Turning the device on and off is controlled by a single power button, which you can also use to lock the screen.
You've also got the choice of controlling backlit times and whether you want it in day or night mode – a black or white background, basically. In all conditions I found the screen easy to read.
Other features include having alerts to make sure you eat and drink, plus you can tap into Strava's Live Segments if that's your thing.
Riding an e-bike? No worries, you're covered there too. The Rox 12.0 is compatible with Shimano's STEPS E5000, E6100, E7000 and E8000 (with appropriate wireless unit) and can show you battery life in relation to your riding style and what sort of range you can expect.
I never had a single issue with the performance of the Sigma throughout testing, which is more than I can say for my Garmin 810 that it replaced.
The Garmin crashed regularly, especially in the heat – anything above 25°C would see it switching itself off, and following routes over about 50 miles would often see it go a bit squiffy.
No such issues here with the Rox 12.0. I've followed 100-mile routes with turn by turn instructions without a problem, and the heat hasn't been a concern either.
Neither has the rain. This unit has seen some pretty horrendous conditions culminating in a four-hour ride in torrential downpours which it just shrugged off. Sigma says that it can detect rain and blocks the display from being impacted from the drops – clever, eh?
The micro-USB charging port is hidden behind a very secure rubber cover to keep the elements out and it does the job brilliantly.
Next door you'll find an SD card slot for boosting the memory capacity, although you do get a pretty impressive 8GB to start with.
Battery life is good too. Sigma claims around 16 hours but as with all electrical devices that's best case scenario – warm temperatures and nothing turned on basically.
With everything switched on, wi-fi, Bluetooth, the lot, I was easily getting around 12 hours when having the backlight set at two minutes after each touch of the screen.
Apart from being able to upload everything to Strava et al, Sigma also has its own data platform via the Sigma Link App and the Data Centre.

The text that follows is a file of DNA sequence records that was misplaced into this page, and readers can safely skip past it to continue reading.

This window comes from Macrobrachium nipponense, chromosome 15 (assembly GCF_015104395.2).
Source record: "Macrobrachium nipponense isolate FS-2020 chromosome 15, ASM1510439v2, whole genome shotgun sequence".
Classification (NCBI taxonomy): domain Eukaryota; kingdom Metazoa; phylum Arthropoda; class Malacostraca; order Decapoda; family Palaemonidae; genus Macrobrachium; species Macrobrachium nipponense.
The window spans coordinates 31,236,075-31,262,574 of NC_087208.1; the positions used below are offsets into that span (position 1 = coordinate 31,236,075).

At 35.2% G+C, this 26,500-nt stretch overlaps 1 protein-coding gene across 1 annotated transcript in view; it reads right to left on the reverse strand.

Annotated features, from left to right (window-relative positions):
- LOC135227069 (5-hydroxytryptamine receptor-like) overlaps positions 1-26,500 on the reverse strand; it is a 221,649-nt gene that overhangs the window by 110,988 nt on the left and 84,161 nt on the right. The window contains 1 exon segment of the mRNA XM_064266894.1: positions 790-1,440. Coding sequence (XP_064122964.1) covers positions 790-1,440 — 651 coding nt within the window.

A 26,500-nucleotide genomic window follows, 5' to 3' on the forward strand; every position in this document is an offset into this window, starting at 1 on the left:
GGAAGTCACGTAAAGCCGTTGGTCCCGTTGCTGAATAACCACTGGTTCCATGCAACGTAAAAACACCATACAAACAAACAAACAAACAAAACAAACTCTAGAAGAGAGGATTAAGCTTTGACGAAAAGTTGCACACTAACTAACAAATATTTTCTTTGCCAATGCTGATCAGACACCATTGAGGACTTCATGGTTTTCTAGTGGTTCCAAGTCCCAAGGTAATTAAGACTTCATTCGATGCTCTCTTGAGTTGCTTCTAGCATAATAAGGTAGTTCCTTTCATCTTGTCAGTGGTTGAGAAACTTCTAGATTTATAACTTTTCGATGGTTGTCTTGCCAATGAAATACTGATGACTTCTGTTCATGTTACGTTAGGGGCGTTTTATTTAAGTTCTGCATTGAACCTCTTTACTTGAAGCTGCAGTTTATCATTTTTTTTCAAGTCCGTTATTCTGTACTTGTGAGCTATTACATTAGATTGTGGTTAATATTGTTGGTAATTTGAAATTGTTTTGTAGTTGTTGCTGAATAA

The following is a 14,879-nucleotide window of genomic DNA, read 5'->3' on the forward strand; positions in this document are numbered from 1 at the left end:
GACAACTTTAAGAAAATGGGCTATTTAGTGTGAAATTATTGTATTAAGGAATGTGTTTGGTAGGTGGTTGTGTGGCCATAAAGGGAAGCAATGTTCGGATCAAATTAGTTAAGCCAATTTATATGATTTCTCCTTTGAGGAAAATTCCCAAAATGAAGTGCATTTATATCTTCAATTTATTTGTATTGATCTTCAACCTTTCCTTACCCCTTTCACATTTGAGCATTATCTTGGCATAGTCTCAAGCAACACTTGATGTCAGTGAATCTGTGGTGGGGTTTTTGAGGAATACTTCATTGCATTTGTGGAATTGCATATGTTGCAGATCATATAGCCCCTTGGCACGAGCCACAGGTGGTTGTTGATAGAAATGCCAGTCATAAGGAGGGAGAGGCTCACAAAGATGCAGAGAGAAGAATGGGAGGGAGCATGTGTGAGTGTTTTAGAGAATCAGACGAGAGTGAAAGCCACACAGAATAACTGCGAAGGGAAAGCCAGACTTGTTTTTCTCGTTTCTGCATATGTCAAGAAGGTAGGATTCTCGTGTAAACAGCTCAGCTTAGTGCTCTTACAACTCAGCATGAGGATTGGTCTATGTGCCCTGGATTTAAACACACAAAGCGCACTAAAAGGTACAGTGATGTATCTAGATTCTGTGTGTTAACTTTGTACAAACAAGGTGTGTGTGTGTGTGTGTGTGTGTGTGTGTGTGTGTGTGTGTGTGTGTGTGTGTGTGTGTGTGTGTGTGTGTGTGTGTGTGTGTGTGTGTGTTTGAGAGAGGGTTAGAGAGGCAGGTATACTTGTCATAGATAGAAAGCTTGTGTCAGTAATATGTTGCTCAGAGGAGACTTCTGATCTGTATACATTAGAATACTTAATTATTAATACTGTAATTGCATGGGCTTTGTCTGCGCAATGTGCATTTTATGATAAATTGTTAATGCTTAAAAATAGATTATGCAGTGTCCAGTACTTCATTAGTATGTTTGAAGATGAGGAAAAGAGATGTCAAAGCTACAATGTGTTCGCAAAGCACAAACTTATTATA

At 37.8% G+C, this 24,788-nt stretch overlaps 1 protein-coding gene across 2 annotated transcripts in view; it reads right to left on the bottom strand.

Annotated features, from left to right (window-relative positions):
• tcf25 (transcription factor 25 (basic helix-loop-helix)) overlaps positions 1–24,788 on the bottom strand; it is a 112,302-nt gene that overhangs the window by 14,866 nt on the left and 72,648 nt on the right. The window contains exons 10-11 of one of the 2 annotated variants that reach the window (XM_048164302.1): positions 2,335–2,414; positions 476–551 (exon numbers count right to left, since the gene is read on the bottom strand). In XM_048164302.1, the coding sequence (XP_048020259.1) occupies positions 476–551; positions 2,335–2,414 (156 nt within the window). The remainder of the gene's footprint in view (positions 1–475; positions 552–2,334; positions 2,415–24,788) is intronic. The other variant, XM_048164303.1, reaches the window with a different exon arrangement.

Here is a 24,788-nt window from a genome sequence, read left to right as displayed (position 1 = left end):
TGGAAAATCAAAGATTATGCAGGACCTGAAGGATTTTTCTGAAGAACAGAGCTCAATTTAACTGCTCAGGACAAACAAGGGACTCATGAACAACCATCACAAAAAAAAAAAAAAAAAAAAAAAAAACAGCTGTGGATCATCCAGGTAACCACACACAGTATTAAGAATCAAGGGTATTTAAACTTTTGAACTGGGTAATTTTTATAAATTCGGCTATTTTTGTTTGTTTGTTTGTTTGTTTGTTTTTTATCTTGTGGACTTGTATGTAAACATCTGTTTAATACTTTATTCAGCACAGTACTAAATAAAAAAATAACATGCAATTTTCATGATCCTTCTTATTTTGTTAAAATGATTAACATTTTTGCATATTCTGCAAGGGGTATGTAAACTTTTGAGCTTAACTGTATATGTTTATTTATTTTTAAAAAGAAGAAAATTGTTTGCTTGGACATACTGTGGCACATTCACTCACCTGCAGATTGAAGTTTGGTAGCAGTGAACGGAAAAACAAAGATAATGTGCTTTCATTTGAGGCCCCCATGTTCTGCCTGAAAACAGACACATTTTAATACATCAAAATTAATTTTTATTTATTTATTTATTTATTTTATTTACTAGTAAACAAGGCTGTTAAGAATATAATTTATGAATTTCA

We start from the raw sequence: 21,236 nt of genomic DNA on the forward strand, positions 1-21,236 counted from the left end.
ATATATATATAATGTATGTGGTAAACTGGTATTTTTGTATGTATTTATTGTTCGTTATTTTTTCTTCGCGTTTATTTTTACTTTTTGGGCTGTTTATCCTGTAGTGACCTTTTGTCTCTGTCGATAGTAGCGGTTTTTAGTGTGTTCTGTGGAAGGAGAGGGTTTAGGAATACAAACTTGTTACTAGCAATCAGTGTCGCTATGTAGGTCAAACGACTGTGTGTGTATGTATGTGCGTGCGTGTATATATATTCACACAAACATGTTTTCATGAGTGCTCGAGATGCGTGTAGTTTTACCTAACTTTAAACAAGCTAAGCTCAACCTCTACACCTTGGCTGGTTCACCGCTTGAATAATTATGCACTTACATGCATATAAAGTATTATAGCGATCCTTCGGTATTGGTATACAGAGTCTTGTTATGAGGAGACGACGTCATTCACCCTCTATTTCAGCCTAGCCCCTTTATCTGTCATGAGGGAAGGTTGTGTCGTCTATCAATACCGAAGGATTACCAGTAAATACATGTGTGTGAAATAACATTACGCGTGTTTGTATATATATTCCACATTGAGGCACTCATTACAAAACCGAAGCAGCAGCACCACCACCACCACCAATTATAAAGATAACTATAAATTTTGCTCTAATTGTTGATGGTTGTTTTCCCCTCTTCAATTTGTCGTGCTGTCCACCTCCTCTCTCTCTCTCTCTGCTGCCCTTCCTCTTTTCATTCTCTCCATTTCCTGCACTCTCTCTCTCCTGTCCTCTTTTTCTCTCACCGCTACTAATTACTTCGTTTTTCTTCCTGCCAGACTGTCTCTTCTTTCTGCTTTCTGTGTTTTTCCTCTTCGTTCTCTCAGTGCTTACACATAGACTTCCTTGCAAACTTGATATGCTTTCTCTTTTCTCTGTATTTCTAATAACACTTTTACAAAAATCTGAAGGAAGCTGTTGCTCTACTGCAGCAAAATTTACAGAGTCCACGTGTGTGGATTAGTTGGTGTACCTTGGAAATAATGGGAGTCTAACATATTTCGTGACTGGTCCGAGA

It's pretty basic in the grand scheme of things but it does give you all of the data recorded from your rides. In all honesty I didn't really bother with it much, but it is there if you want it.
Looking at the overall package, I'd say the Rox 12.0 offers pretty good value for its £349 price tag.
Reading through Mat's review of the Garmin 1030 that I linked to further up the page, it looks as though the Sigma covers the majority of the same bases but without the faffing.
I haven't had a single issue with this unit. It's done everything I've asked from it, and if I'm completely honest I probably won't use half of its capability in everyday riding.
Dave recently tested the £388 Hammerhead Karoo and really liked it. I think the Sigma has quite a few similarities, and on the whole I'm really impressed.
If you want a bit of colour coding you can also buy different cases to complete the look.
The Sigma Rox 12.0 does everything I want from a computer and more. The more I've used it, the simpler it has become to operate, and the fact that I know it is going to be so reliable really takes the pressure off on long and unfamiliar roads. If the screen was just a touch larger then I couldn't fault it.
A brilliant GPS unit that provides all of the data you need without faff
If you're thinking of buying this product using a cashback deal why not use the road.cc Top Cashback page and get some top cashback while helping to support your favourite independent cycling website
road.cc test report
Make and model: Sigma Rox 12.0 Sport Set GPS computer
Size tested: 3in display
Tell us what the product is for and who it's aimed at. What do the manufacturers say about it? How does that compare to your own feelings about it?
Sigma says, "The ROX 12.0 brings navigation and training to a whole new level. The GPS bike computer is loaded with new map functions, numerous training features and packed into powerful hardware. Explore the possibilities and discover the ROXstar in you!"
I reckon it is a cracking little unit that covers pretty much every base you are likely to need.
Tell us some more about the technical aspects of the product?
Direct link to apps of third-party providers via WiFi - Strava, komoot, GPSies, TrainingPeaks
Direct link to the SIGMA CLOUD via WiFi - SIGMA LINK App, DATA CENTER
Heart rate functions
Intensity zones (graph)
% HR max.
Maximum heart rate
Minimum heart rate
Zone bars (heart rate / CAD / SPD) (graph)
Current heart rate
Heart rate graph
Average heart rate
Average % of HR max
Maximum altitude in lap - / Automatic Lap
Maximum heart rate in lap - / Automatic Lap
List of laps - / Automatic Lap
Elevation gain in lap - / Automatic Lap
Calories in lap - / Automatic Lap
Distance in lap - / Automatic Lap
Maximum power in lap - / Automatic Lap
Maximum speed in lap - / Automatic Lap